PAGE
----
Water Valley


Distinguished Educator

Water Valley School, Distinguished Educator Special Recognition

Located on the Gowanda State Road, the Water Valley School was actually two buildings — a smaller one on Stevens Road, facing the larger two-room school house. As late as 1945, children attended Water Valley for all eight of the elementary grades; graduating eighth graders had the option of leaving school entirely, a practice evidenced more commonly among farming families. Or they would move along to the high school in Hamburg’s Village, or to the high school in Eden — which was mostly a matter of logistics, personal preference and convenience. Many of the children attending Water Valley lived to the south and west of the bridge crossing the Eighteen Mile Creek, and it is to these hundreds of students and their teachers that we honor the generations of learners who attended this community school. In the school’s last thirteen years, when classroom space became scarce at Union Street School, and beginning in 1951, a good half of the Union Street third graders would meet and board the bus each morning. From there, the bus made its way – no more than a mile to the south on Pierce Avenue – to three waiting teachers and two school buildings. The kindly, soft-spoken Mrs. Josephine Hipp taught her little learners in the one-room school house facing Stevens Road. Her daughter, Susan (Hipp) LeMar recalled that her mother had been “an educator at heart, a true professional, and an encourager of every child.” Once Mrs., Hipp was retired from Hamburg, she signed on as a missionary in Costa Rica, where she resumed elementary school teaching. In the larger, two-room building taught Mrs. Helene (Tornow) Meisenheimer, known for her easy laughter and outward love of children. Miss Mary Mountain, recalled by nearly everyone as one of the best teachers ever, shared her thoughts at the time of the school’s closing: “I’ve taught in many schools,” she said, “but I’m convinced small schools are best for small children.” For eight years Miss Mountain’s classroom was in the bigger school, as was that of the larger-than-life Mrs. Meisenheimer. The kids were served the same hot lunches as they would have had at “the big school” in the Village, served by two cooks – Mrs. Dorothy Kummer and Mrs. Laura Eckhart. Everyone in the larger building ate at their desks, while folding tables would come out for Mrs. Hipp’s group. After z AL RIXTS CHILDREN IN ONE OF THE TWO CLASSROOMS lunch, it was out to the playground for organized games – or just some great fun with classmates. One former student, recalling those recesses at Water Valley, told about kickball games where the ball would end up down the embankment toward the Eighteen Mile Creek. “Nobody was allowed to chase after it – except for Mrs. Meisenheimer. Off she’d go scrambling down the hill to retrieve our ball.” He said that she went all the way to the creek to get the ball, got back, and the game continued. For more than one hundred years Hamburg’s young people attended school in the building on Gowanda State Road, a “learning community” where lasting relationships began, where academics were nurtured, and the “love of learning” could grow out of bonds among students and their dedicated teachers.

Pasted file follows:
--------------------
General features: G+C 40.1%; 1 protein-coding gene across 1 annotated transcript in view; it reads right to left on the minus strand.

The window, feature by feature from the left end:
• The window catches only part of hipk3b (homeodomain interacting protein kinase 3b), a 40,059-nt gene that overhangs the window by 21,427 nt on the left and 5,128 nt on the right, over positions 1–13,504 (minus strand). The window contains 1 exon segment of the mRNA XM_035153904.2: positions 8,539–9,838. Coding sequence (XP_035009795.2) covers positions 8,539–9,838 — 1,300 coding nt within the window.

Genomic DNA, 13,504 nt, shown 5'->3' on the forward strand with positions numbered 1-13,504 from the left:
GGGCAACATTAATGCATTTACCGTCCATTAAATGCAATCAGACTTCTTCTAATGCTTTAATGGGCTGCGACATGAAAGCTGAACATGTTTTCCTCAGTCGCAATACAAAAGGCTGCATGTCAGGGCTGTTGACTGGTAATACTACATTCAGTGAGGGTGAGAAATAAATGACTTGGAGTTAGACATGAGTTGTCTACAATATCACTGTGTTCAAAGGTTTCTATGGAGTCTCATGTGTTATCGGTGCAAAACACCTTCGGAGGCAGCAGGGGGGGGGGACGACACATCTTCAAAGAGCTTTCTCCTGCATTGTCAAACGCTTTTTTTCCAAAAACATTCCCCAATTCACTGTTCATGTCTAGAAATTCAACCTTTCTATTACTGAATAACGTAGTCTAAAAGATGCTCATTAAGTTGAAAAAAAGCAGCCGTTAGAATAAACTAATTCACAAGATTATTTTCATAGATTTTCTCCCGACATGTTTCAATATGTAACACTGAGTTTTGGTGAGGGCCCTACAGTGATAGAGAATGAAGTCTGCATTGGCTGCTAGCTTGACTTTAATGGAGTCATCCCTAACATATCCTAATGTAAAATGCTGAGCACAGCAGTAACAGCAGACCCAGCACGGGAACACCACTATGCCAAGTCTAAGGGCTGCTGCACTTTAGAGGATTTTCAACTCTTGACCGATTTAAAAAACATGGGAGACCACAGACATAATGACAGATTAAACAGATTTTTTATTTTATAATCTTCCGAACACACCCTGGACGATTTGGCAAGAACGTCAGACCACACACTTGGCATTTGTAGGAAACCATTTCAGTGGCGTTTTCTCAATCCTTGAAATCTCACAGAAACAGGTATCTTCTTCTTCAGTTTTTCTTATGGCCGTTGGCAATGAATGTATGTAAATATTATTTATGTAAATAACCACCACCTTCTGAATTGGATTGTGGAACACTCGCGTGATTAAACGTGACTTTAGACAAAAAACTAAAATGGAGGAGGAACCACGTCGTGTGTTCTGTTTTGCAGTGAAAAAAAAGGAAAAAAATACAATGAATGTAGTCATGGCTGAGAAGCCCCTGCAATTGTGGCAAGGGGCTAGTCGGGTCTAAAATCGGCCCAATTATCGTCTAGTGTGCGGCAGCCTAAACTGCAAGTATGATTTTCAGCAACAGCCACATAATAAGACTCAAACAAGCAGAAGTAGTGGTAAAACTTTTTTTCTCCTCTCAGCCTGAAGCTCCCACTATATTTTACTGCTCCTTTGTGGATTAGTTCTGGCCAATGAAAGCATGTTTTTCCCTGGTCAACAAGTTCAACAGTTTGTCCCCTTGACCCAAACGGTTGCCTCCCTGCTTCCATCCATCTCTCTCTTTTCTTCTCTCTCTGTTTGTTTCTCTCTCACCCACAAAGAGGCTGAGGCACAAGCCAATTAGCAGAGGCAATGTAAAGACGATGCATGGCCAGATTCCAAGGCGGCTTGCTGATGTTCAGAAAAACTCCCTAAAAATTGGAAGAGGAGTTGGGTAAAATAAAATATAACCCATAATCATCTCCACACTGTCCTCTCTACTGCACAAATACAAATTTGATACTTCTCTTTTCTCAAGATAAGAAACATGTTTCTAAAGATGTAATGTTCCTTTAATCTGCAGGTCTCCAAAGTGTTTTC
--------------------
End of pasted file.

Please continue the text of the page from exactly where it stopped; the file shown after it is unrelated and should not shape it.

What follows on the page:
Front row: Molly, Katy Jane, Jeanne & Andy. Back row: Bob, Sr., Bob Jr. & Mick.